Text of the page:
SF: I agree with you completely. I think where it does matter at the lower frequencies is when you’re trying to pair loudspeakers together, or pairing loudspeakers with subwoofers, which in a room – the room has more of an impact down there, like you said. If you tailor the boxes so they have similar phase responses to each other, things are going to work better. If you have loudspeakers from different manufacturers and they’ve done wildly different things at LF, that’s the region where summing really happens (compared to HF where it’s more of an “RMS” or “power” sum).

ML: Is it fair to say that manufacturers are paying more attention to that, making sure that multiple products from the product line are going to be more compatible with each other?

SF: I think that’s fair. And another factor is that I think a lot of manufacturers have paid attention to it for years, but they now have the tools to really make it happen without compromising so much. Every manufacturer I’ve worked with pays a lot of attention within a specific product line, and on top of that, some manufacturers really work hard to make sure that you can cross between product lines as well. That’s a little bit more rare and is sometimes hard to do because different product lines might be designed to do different things.

ML: The other cool aspect to this – that I’ve seen you demonstrate this – is if you’re tuning a loudspeaker in the field, you might put in two, three, four filters. But if you’re building a DSP to go onboard a loudspeaker, or in an amplifier preset, you can build a single filter that creates the entire response that’s needed.

SF: Exactly. And it’s very powerful for a manufacturer to be able to do that. During the development process, when we’re prototyping and listening and tuning, we will typically just stack up traditional IIR filters on top of the “lab curve-based” FIR. We use IIR filters as we’re tuning the loudspeaker because they’re human readable. You can look at the curve and tell which filters are doing what. But at the end of the day, for the final product that goes to the customer, we build those manually stacked IIRs right into the FIR and convolve them together to get one single filter. That’s what gets built into the box or released as a preset.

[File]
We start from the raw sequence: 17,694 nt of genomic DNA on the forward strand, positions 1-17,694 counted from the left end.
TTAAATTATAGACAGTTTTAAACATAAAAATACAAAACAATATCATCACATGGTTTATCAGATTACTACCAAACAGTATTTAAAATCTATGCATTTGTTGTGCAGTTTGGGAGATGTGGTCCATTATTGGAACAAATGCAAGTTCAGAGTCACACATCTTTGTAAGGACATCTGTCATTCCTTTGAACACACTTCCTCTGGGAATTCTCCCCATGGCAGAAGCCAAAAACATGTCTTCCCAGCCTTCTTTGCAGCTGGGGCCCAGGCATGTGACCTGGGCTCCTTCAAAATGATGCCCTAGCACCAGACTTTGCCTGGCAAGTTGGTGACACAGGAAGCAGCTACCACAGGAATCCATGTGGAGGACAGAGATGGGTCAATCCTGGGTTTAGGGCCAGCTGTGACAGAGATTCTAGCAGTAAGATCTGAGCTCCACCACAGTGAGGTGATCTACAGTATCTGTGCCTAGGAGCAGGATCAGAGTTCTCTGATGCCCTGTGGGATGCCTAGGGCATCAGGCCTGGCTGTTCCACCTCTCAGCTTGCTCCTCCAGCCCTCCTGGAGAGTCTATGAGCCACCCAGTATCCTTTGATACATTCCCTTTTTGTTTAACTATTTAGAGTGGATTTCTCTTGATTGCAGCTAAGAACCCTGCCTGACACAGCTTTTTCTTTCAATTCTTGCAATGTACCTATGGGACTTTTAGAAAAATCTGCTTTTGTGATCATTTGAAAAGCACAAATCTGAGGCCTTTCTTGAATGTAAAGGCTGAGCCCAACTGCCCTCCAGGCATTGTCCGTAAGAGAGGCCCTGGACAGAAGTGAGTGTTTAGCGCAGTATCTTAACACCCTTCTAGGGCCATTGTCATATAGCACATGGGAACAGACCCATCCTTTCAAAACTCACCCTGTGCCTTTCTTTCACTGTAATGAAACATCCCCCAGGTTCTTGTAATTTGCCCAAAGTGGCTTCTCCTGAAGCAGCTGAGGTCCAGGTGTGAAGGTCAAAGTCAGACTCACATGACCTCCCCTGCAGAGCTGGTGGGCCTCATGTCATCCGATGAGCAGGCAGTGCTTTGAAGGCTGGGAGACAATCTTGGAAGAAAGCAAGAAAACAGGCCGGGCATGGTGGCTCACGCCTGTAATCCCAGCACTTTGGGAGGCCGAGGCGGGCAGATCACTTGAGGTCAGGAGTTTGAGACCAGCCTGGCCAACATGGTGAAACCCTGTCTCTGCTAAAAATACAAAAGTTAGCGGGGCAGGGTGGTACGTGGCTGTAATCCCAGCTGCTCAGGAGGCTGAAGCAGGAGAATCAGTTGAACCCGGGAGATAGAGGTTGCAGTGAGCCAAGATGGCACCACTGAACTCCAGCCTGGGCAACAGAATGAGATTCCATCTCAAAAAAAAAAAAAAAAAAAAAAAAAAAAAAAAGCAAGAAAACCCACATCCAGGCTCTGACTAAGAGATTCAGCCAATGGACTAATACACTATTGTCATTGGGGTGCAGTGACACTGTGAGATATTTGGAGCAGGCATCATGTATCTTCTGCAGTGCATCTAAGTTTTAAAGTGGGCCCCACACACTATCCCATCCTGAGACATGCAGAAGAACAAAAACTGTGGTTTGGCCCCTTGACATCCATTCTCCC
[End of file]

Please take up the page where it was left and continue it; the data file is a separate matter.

ML: So in a sense what we’re talking about is an under-the-hood thing that the end user is not involved with. But let’s talk about crossing over that line a little bit – other tools that manufacturers do offer directly to the customer, like prediction software. It may be a stand-alone prediction program or it may be the library files to use in a third-party prediction program. Either way you’re enabling the user to work with your products and see how they’re doing to interact with each other and that is – again – not just a luxury anymore.

Pretty much all the major manufacturers now offer some form of prediction tool, and this is something that has really revolutionized the way we deploy loudspeakers in the field because we can go into the venue and say, here’s my trim height, here are my angles, and if the loudspeakers are put up all right, you can expect them to behave very much like the prediction said they would.

SF: The new tools are fantastic, very accurate and generally easy to use. I also think it’s important to say that sometimes people aren’t comfortable doing the modeling themselves, but you can call up pretty much any major manufacturer and talk to them about it. Every pro audio loudspeaker company I’ve worked with has an applications team. And they will answer your questions about the loudspeakers, they can recommend loudspeakers for your venue, and sometimes they’ll even put it all into the prediction software for you as well. Every manufacturer is different in how they handle that, but they’re generally really helpful.